The door is open but nobody is home

Back on 7 April I tweeted:

In Christchurch, when the doors are open it doesn’t mean anyone is home & it probably means the home soon won’t be here.

I linked to this photo:

And today (16 April) it was true for 849 Colombo Street and its neighbours, only the pretty fuschias and the fence still on show.

It’s a brutalist brutalist brutalist world

Miles WarrenAs the Dorset Towers are now rubble, and the Crowne Plaza skeletal, The Press has looked at Warren and Mahoney’s work in the article Quake destroys architects’ legacy.

I lived very much in the belly of the Brutalist beast – living around the corner from Sir Miles’  first significant work –  the Dorset Street flats – and working at the Central Library.

Once before the earthquakes, I contemplated tracking the Warren and Mahoney universe I saw each day – Dorset Street Flats, Dorset Towers, their office on Victoria Street, the Crowne Plaza, the Town Hall, the Central Library.

I can’t say that I loved the style – but the monumentality of it makes that redundant. These are strong, grounded buildings, claiming the space with purpose. The Town Hall I think is the apotheosis of their style  – the luxurious interior and soaring spaces work with  brutalist elements to make a successful marriage.


Crowne Plaza


Dorset Towers


2nd birthday party

Birthday party

On Saturday it was my daughter’s 2nd birthday, we had a quiet day and my Mum and Dad came round to visit and gave her a baby doll.

Sunday we had a party out the back in the sun with friends and family and her wee playmate and cousins. And a rainbow cake made by my genius colleague Katie.

Monday – back to work. The exciting news late of a new nephew: my brother and his wife had a baby on Monday night, he delivered the baby in the carpark of the hospital.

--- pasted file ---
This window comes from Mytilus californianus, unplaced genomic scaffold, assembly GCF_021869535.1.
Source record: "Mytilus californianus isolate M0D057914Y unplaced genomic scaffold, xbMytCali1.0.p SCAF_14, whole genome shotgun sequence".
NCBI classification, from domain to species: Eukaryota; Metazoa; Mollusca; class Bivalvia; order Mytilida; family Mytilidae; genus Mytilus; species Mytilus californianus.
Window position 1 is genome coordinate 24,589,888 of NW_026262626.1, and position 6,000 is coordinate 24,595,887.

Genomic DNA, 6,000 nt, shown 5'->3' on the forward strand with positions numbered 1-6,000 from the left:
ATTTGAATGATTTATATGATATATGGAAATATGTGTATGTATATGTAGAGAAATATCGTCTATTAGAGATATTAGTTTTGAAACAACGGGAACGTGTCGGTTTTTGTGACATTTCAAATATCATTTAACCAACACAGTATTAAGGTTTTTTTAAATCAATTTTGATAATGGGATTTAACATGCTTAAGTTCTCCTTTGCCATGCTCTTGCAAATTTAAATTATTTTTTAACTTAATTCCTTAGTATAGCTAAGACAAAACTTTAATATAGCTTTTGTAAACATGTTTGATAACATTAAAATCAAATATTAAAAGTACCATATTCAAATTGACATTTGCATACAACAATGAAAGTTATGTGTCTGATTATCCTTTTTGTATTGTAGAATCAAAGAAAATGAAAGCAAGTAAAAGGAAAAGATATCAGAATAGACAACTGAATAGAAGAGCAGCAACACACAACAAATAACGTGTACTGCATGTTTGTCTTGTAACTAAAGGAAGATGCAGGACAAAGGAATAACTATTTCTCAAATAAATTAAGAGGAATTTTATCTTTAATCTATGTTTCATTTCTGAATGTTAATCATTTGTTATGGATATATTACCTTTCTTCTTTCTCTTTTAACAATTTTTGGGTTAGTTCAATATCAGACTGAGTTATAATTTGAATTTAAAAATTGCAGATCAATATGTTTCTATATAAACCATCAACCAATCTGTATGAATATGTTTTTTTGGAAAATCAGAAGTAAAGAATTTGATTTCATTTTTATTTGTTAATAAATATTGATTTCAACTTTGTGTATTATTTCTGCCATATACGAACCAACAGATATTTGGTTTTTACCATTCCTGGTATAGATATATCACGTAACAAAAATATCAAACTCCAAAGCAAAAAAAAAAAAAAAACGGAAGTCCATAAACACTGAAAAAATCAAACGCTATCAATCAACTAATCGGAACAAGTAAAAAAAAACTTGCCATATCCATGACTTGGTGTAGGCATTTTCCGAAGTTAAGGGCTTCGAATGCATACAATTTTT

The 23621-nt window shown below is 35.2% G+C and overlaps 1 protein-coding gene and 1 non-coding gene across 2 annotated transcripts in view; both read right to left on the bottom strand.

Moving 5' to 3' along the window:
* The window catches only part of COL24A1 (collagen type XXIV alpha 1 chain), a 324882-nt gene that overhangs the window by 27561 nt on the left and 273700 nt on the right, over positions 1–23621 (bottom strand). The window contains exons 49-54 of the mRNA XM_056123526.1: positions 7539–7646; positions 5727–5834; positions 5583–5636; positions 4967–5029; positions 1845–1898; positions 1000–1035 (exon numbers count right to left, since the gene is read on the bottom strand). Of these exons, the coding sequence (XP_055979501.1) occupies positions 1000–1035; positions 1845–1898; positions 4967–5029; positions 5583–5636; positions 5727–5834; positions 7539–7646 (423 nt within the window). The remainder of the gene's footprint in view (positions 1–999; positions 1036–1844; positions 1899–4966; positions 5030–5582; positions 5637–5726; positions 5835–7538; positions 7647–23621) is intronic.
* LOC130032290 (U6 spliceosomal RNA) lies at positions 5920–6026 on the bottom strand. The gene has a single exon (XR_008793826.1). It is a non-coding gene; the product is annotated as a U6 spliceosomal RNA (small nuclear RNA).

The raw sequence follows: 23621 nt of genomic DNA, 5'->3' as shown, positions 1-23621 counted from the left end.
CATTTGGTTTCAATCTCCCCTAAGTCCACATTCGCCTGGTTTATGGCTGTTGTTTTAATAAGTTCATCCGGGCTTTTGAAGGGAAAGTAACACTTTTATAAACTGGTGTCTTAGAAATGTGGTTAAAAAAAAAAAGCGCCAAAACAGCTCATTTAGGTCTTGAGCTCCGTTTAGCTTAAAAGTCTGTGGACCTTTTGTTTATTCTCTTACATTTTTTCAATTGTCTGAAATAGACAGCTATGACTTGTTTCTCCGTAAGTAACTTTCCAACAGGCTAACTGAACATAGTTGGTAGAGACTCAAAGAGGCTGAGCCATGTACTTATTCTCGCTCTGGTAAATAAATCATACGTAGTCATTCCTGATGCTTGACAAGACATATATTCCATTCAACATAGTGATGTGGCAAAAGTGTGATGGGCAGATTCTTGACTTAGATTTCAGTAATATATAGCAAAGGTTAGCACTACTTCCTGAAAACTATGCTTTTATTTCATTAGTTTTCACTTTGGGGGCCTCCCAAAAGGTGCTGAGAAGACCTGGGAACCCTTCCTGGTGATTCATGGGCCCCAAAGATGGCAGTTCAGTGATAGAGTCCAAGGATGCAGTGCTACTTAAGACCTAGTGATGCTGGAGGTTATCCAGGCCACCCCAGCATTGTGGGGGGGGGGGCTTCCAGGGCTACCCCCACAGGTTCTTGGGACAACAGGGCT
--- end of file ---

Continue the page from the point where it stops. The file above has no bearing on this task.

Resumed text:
On Tuesday, I got up and showered and dressed for work. Realised I was feeling a nasty cold or flu ache, so decided to stay home. The whanau piled into a car and went to go shopping and have a drive to Sumner or Lyttelton. I changed out of work clothes into velour trackies and crappy old maternity bra and put my glasses on.

Started to cook some spuds for lunch when the earthquake came. The noise was inutterably loud and forceful. Stuff flew at me from the cupboards, and the walls. I stood in the kitchen doorframe.  I said my prayers aloud – this it it – the Our Father, the Hail Mary, the Glory be – all compressed into a superfast urgent plea.

The fridge came down beside me. I had to get out of the house, all around me it was divesting itself of substance, breaking into constituent parts that didn’t rain down on me, but came at me on a 90 degree angle. I had tunnel vision – myself, the door, the fastest way to it.

Then I stood in the doorway, horrified, calling out to my neighbour in the front flat beside ours. She was home, and had an air of calm and decision, even though she couldn’t get out as her door was stuck closed. She smashed a window, and got out with her laptop.

Where was everybody? How was everybody? And especially my baby, is my baby ok, every atom of me begged to know if she was ok. The most awful sinking hole of pain. My neighbour calmed me down and tried to get a call through.

Our other neighbour came home, she was wonderful and by the two using their phones I found out my baby and my man were ok. All of the neighbours on the street came out and we talked, noted each other’s damage and we saw people coming down our street from the CBD, trying to make their way out of town and the tragedy.

The washing line

The washing line